Driving Cars and Bikes
An introduction to what you must (and must not) do when driving on Thai roads...
Rules and Regulations
- Drive on the left side of the road
- The legal age for driving cars is 18
- The legal age for riding a motorcycle up to 110cc is 15; 18 is the legal age for riding a motorcycle over 110cc
- It is compulsory for a driver to have their driving licence and a copy of the vehicle registration document (Blue Book or Lem Tabian)
- Driving licences from certain foreign countries are valid in Thailand
- Every vehicle must have a tax sticker, which has to be renewed annually at the local Department of Land Transport Office (DLT)
- Every vehicle must have compulsory motor insurance (CMI)
- Wearing a seat belt in the front seat of a car is obligatory. Fines for not wearing a seat belt can be paid either at the local police station, or on the spot
- The blood alcohol limit is 0.5 mg, or 0.2 mg for drivers who have held their licences for less than five years
- Speeding fines must be paid at the local police station
- Vehicles with red registration plates cannot be driven between the hours of 06:00-18:00
- Drivers may only use a mobile or cellular phones with a handsfree system
Other things to take into account when driving in Thailand:
- Flashing of headlights by other vehicles is a warning signal meaning "get out of my way" and does not mean "you may make your manoeuvre", as it does in some Western countries
- Drivers of larger vehicles may assume that smaller vehicles will give way
- Always check for motorbikes when opening car doors on the side of the road, as they frequently ride along the space between the road and the pavement
- It is not necessary for children to travel in special seats
- Anyone wishing to change the colour of their car must inform the DLT, who will change the details in the registration book
- A frequently-used method of warning road users of a breakdown in the road ahead is to cover the road with tree branches
Traffic signs - both warning and regulatory - are in Thai. Signs in tourist areas may feature English translations below the Thai words.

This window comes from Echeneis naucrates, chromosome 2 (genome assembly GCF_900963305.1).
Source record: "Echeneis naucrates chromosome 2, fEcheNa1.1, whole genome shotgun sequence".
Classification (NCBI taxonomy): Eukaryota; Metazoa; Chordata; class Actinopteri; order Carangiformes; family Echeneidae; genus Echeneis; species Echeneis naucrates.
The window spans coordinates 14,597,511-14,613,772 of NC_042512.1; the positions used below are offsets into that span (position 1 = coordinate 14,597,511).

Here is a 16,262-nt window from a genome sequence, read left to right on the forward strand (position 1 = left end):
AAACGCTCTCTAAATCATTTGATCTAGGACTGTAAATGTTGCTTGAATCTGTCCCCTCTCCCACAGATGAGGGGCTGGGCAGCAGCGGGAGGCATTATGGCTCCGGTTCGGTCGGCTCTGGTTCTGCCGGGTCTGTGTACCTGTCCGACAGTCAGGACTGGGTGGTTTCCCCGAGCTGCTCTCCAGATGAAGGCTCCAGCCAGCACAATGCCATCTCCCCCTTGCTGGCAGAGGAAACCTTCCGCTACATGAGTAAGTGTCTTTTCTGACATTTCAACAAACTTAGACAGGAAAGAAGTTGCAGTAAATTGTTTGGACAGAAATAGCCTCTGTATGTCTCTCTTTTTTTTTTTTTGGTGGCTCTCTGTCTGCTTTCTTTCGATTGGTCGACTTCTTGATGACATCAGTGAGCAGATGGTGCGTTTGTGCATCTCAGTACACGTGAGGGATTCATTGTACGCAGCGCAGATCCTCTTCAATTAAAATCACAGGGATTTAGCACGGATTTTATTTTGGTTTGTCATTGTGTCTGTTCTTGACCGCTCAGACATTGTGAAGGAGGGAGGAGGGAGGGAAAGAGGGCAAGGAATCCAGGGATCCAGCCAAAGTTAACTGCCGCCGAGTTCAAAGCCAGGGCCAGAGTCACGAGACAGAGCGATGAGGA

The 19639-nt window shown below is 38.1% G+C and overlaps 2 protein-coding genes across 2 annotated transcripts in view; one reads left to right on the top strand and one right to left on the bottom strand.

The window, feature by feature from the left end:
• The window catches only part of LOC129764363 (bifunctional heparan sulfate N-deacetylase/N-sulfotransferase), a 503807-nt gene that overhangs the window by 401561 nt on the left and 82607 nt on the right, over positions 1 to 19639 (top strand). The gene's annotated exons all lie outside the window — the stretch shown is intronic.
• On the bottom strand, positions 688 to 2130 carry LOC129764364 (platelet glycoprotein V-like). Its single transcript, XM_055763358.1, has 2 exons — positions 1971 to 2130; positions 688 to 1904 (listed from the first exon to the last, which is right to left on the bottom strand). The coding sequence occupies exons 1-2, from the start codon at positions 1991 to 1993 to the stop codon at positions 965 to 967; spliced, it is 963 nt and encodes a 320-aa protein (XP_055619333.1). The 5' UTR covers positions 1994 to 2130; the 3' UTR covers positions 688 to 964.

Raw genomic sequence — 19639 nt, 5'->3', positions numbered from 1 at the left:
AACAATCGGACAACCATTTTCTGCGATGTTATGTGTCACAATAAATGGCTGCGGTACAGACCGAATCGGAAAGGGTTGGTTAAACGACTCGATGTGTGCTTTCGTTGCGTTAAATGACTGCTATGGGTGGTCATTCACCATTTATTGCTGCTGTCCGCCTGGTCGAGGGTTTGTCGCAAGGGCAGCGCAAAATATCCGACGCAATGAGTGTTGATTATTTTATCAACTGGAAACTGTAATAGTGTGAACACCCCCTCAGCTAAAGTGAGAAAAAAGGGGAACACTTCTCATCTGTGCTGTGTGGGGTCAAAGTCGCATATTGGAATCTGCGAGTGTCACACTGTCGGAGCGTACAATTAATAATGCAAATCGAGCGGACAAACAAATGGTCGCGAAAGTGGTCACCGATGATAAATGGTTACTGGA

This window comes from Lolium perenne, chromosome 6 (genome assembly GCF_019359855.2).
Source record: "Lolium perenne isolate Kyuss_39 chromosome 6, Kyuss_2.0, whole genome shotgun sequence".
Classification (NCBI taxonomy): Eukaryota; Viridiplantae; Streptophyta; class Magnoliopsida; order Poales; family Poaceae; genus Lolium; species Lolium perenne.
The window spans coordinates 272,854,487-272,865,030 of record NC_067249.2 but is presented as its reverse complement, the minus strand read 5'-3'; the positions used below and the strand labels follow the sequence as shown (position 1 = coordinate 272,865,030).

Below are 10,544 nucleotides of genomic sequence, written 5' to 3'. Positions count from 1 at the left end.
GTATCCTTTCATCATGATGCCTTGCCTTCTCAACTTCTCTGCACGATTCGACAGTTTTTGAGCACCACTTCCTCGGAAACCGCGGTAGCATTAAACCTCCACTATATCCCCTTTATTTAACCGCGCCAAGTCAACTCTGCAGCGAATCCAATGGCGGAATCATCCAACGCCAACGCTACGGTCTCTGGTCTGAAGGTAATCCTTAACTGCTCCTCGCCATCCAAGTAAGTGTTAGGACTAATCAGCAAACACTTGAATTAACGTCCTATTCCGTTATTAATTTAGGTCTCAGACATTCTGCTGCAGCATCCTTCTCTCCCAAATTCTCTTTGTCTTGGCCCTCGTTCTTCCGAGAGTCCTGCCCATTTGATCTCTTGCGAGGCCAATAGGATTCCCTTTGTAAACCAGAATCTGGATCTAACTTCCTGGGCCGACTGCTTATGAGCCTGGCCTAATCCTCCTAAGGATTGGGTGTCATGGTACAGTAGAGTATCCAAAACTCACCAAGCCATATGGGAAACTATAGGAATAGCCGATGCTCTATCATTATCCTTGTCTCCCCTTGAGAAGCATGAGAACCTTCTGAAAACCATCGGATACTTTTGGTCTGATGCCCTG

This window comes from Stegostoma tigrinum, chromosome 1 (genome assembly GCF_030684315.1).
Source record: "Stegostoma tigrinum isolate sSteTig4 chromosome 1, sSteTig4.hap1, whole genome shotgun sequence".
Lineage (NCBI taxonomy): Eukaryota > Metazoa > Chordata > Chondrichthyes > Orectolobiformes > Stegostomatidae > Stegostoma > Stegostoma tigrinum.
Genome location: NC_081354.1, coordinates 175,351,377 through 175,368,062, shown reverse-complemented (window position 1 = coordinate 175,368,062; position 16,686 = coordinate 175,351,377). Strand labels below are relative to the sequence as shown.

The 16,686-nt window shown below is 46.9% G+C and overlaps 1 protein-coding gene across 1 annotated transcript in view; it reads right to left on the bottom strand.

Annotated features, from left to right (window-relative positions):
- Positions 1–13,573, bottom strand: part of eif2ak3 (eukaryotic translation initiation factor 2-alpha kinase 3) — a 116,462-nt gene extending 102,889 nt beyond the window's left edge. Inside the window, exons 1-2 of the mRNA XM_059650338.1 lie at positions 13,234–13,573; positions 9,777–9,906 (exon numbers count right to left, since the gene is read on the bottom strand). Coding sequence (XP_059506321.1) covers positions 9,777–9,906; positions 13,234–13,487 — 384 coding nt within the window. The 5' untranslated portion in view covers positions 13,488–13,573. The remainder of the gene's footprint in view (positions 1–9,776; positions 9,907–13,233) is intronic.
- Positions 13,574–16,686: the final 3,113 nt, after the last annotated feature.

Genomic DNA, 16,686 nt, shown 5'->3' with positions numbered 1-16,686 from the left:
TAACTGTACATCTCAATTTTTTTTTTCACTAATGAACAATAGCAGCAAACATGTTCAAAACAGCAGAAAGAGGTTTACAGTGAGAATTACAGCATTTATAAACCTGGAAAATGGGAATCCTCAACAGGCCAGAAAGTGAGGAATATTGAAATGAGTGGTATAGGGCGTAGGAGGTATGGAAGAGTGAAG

For an explanation in English of what Thai traffic signs mean: Wikipedia page - Road Signs in Thailandor visit the
Car tax sticker
All cars must display a tax sticker on the windscreen as proof that car tax has been paid. When a car is bought or sold the tax sticker remains on the window, and is valid until it expires regardless of who owns the car. Tax is paid annually at the local DLT office. To make the car tax payment, take the Blue Book and proof of Compulsory Motor Insurance (also known as CMI or Por Ror Bor).
Tax rates are based on the age and type of car as well as its engine size, and the amount of tax paid for vehicles up to five years old is fixed. After five years, the tax is reduced by 10 percent every year, up to a maximum of 50 percent. Vehicles over five years old are required to undergo a technical inspection from a certified service centre before applying for registration renewal.
Approximate costs are listed below, but it will be necessary to confirm the exact figure with the DLT, as there are many variables involved in the calculation of car tax. The sum will also be written in Thai in the back of the registration document (Blue Book or Lem Tabian).
|4-door pick-up and 7-seat cars||THB 6,900|
|Pick-up truck up to 2,500cc||THB 1,000|
|Car up to 2,000cc||THB 1,000|
Compulsory Motor Insurance (CMI)
CMI insurance, which is required by law, is a third party insurance policy with set premium and cover rates. It can be bought from the local Department of Land Transport Office (DLT) or from car insurance companies, but it must be renewed annually at a DLT office. The only document necessary to apply for CMI at the DLT is the Blue Book (Lem Tabian).
State Bodies and Organisations
- (in Thai)
- Royal Thai Police (in Thai)